Tennessee Commercial Warehouse (TCW) draws on its diversified assets to provide services to its customers in the most cost-effective way possible.
“One thing that’s unusual about our company is we offer distribution, warehousing, truckload and intermodal services, but not in a silo,” says Scott George, CEO of the Nashville, Tenn.-based company. “You don’t normally see companies combine all these modes together, which we do. We believe there’s efficiencies that can be gained from doing that.”
Grouping its various modes of transportation together helps the company achieve an 83 percent load rate. “Intermodal is prone to a lot of empty miles, typically 50 percent, but by combining that with our truckload and LTL services we bring that down,” he adds.
TCW owns and runs a fleet of 250 trucks and operates 10 terminals across the southeast in addition to its central 100,000-square-foot warehouse in Nashville.
George’s grandfather, Howard George, established the company in 1948 as a small warehousing business serving the tobacco industry, later branching out to distribution and later intermodal services. TCW still serves the tobacco industry as well as the lumber, chemical, paper and automotive markets.
While the company has grown considerably since its founding, it retains a friendly, family oriented atmosphere and remains privately owned by its founder’s family.
“We’re grown a lot but strive to maintain a small company feel that’s agile and personal,” Scott George says. “We see our drivers every single day, know them very well and are involved in their lives. We believe there’s more to a satisfying career than just pay – there has to be respect and caring for your employees.”
Returns on Investment
Internal investment is a high priority for the company. TCW has in recent years made several additions to its technology and truck fleet that help it not only add efficiency to its operations, but also allow it to stay ahead of a rapidly changing market.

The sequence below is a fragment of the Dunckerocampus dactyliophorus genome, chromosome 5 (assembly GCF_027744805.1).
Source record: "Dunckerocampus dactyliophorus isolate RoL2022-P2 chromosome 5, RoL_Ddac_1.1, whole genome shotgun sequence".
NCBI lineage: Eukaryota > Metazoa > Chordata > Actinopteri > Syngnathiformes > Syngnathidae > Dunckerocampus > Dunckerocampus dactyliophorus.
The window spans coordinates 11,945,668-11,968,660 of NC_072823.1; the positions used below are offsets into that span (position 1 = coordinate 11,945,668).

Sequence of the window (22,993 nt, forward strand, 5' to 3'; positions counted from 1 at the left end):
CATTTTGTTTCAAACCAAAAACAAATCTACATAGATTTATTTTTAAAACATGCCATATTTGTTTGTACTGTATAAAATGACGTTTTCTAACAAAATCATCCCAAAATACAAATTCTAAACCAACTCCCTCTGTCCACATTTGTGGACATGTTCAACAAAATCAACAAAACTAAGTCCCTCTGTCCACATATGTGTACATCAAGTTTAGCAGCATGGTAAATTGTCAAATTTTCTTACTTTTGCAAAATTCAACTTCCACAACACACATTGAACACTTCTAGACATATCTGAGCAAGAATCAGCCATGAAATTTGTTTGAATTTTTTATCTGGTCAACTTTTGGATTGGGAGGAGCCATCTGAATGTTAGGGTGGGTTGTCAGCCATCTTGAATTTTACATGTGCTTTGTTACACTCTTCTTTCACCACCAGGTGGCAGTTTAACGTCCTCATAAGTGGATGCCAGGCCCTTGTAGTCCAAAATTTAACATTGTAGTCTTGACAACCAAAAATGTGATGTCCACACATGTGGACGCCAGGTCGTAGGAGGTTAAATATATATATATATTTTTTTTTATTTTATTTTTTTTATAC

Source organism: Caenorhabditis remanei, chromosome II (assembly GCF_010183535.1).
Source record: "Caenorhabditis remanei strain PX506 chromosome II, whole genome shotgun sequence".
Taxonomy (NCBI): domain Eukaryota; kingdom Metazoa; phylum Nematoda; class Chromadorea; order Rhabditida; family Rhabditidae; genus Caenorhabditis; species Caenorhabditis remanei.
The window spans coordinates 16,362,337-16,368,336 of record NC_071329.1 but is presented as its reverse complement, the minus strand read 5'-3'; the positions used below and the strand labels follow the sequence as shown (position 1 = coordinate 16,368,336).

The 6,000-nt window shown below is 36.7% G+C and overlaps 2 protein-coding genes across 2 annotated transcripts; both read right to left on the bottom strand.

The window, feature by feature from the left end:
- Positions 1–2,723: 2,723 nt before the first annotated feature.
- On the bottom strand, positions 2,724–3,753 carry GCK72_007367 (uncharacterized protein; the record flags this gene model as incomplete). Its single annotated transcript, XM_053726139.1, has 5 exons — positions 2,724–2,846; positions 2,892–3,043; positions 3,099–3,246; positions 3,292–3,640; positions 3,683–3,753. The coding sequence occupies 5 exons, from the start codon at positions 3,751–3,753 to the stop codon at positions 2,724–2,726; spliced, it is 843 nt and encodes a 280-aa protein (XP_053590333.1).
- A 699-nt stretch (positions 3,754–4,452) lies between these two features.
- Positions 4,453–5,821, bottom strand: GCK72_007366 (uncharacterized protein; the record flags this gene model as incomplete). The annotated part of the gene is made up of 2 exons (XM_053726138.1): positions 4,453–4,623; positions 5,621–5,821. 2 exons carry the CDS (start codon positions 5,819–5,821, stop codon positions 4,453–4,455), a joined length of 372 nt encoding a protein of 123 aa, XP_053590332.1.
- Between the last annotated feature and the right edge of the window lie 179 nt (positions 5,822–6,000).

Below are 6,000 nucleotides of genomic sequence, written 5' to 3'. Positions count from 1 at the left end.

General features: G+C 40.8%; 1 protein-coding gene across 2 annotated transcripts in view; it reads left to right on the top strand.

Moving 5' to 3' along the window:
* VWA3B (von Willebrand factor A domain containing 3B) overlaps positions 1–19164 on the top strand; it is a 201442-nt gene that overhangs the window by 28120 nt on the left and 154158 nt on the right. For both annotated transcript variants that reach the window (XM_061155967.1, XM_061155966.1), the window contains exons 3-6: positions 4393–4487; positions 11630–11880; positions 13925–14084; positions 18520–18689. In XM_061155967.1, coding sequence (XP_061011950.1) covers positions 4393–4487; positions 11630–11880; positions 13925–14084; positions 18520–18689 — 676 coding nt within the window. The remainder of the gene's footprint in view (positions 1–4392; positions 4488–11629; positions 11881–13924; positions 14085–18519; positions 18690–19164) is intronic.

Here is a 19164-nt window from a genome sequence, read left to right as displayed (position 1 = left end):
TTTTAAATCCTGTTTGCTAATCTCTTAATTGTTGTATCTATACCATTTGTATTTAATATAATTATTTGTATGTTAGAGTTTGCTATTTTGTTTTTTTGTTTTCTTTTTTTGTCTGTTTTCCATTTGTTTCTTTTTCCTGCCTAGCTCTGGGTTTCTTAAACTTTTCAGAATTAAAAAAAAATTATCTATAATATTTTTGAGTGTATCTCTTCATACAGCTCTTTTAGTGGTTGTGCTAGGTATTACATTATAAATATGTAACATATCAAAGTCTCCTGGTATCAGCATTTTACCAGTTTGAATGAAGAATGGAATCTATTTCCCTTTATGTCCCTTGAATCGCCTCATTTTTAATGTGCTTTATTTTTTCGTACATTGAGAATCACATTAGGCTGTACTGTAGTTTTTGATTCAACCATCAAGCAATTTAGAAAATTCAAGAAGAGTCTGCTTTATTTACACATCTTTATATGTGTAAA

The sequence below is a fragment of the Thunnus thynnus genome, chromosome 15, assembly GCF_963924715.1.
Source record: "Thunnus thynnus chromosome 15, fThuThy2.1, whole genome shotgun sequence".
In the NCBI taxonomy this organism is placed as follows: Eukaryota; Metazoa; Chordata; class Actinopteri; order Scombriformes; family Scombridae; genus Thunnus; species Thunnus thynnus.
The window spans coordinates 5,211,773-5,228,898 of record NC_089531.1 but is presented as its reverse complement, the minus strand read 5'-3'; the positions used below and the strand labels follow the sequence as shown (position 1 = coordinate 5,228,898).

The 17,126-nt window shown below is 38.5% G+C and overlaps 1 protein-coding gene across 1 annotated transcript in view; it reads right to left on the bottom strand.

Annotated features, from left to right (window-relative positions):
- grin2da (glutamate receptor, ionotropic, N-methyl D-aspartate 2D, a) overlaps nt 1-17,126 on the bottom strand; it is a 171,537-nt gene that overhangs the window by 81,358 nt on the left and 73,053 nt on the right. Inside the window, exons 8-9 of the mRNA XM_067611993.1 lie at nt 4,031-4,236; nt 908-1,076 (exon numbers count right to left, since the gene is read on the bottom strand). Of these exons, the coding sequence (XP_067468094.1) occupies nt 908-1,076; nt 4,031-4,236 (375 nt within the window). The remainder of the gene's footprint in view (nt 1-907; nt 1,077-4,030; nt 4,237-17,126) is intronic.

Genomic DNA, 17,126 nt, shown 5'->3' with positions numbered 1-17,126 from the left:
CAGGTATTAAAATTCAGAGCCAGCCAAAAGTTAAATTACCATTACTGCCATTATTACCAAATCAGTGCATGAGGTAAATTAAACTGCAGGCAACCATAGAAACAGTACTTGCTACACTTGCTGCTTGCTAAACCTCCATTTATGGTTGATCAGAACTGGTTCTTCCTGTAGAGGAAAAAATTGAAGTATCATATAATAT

“This is a very dynamic industry – if you’re seeking predictability, logistics is not for you,” George says. “I think we’re on the cutting edge.”
One example of the company’s early adaptation of technology is its embrace of electronic logs before they became common in the industry. The move was made partially after George and other management observed the amount of time drivers spent filling out paper logs, he says. Most importantly, TCW wanted to insure it was compliant.
For several years, TCW has used safety systems and GPS locators in its trucks. The safety systems, which prevent drivers from exceeding 65 mph, have greatly contributed to the company’s positive safety record. In 2010 and 2011, the American Truck Association awarded TCW for its safety efforts, George says.
Another investment paying dividends in the long run for the company is its purchase of bulk fuel at its terminals. TCW purchases fuel and diesel exhaust fluid (DEF) from Mansfield Oil and Pilot Flying J. The company’s entire fleet is equipped with selective catalytic reduction technology that runs on Yara Air1 DEF supplied by Mansfield.
“More than 90 percent of our fueling is done at our own terminals,” George says. “The initial investment may be steep, but the return on investment is typically under two years.”
TCW’s newest investment is in intermodal chassis used for international shipments. The company is leading a group of intermodal companies with the purpose of purchasing the chassis from marine carriers in North America. “Our goal is to improve the quality of intermodal shipping and drive efficiency through the use of this nationwide pool to lower the cost,” George adds.
The company’s future plans include expanding its value to its customers. “I think everyone’s being asked to do more with less these days,” George says. “We have always been and always will be asset-based, but we have been taking on more of a 3PL role for many of our customers to help them gain efficiencies in their own organizations, and I think we will see more of that.”